In 2010, the New York Yankees’ starting rotation was in shambles. A.J. Burnett went 10-15 with a 5.26 ERA. Javier Vazquez was just as mediocre with a 10-10 record and 5.32 ERA. On the positive side, Phil Hughes went 18-8 but accomplished the mark with a 4.19 ERA and 1.248 WHIP. Andy Pettitte also pitched well, going 11-3 with a 3.28 ERA but was limited to just 21 starts all season.
In the midst of injuries and poor performance, C.C. Sabathia was an absolute rock at the head of the Yankees’ rotation. The big lefty went 21-7 that year (tied for the most wins in baseball and the only 20-game winner in the AL) with a 3.18 ERA, and he finished third in the majors with 237.2 innings pitched. None of the other Yankees starters threw more than 186.2 innings.
No matter how shaky the rest of the rotation was, the Yankees could count on a win every five days with Sabathia on the mound. And with an average of seven innings pitched per start, the bullpen could count on a night off. He was an ace in every sense of the word.
Sabathia had another phenomenal year in 2011 (19-8, 3.00 ERA) and a solid campaign in 2012 (15-6, 3.38 ERA) before setting career highs in losses (13) and ERA (4.78) in 2013. Facing issues with his weight and declining fastball velocity, many questioned whether or not Sabathia could return to ace form in 2014.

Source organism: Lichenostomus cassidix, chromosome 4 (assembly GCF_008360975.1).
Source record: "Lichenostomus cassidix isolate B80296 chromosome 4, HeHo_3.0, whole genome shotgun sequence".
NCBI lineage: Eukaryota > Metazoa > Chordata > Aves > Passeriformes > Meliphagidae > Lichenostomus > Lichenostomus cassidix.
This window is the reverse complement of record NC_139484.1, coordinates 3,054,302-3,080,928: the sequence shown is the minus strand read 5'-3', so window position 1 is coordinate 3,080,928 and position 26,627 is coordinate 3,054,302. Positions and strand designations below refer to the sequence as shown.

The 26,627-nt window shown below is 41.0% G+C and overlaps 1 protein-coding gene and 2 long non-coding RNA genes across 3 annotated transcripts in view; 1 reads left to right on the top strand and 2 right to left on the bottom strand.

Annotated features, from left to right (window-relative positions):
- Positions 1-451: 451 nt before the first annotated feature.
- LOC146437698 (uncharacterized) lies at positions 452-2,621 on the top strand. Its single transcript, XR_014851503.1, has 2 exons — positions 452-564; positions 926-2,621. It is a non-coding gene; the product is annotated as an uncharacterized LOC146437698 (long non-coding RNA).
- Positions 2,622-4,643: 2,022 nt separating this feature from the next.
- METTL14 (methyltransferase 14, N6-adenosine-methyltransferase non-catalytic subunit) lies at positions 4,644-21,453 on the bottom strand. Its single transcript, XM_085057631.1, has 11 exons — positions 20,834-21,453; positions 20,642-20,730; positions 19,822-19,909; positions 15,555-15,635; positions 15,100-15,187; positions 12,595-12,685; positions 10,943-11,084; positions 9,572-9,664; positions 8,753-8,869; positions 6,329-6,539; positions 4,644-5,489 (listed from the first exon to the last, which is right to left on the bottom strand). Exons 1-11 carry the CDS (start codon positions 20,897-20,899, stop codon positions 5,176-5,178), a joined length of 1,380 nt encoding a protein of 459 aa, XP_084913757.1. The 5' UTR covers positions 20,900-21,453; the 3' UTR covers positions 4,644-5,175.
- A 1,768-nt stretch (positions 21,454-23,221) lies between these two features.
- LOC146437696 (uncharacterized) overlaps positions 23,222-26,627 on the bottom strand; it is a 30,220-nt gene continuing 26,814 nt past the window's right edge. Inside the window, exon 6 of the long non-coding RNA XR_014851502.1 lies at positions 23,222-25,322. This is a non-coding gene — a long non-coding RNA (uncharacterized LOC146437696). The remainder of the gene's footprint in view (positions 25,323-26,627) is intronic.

Ivan Nova was another uncertainty in New York’s rotation entering this season. He was inconsistent in 2013 but had a brilliant run through July and August, going 6-2 with a 2.06 ERA and 60 strikeouts in 70.1 innings pitched (the Bombers were shut out in those two losses). The Yankees hoped he could repeat that dominance in 2014.
Unfortunately, Nova continued his Jekyll and Hyde routine, alternating quality starts with terrible ones. He was forced to leave Saturday’s game after allowing eight runs in four innings and has since been diagnosed with a partial tear in the ulnar collateral ligament in his right elbow. He’s been placed on the 15-day DL, but rumor has it the 27-year-old will require season-ending Tommy John surgery. If this is the case, the Yankees will rely on Sabathia yet again to be a stalwart at the top of the rotation.
Overall, New York’s starters have surpassed expectations, and with lineups that consistently feature Dean Anna, Scott Sizemore, Brian Roberts and Kelly Johnson, the Yankees have gotten most of their wins on the strength of their pitching. Still, Michael Pineda has a history of shoulder problems, and you have to wonder how long it will take major league hitters to figure out Masahiro Tanaka. Furthermore, two years in a row, Hiroki Kuroda has been outstanding in the first half only to run out of steam down the final stretch of the season.
The Yankees’ rotation has the potential to be great but is fragile nevertheless. With Nova potentially out for the season, the team will once again rely on Sabathia to provide stability, just like he did in 2010.
If you discount one bad inning against the Boston Red Sox, Sabathia has allowed just one earned run in his last two outings. He took the loss in that game against the Sox but pitched like a true No. 1 starter for six innings.
He no longer has a mid-90s fastball but has demonstrated he can still dominate big league hitters. The process may be different, but the results are the same. The Yankees will need it if they’re going to make the playoffs.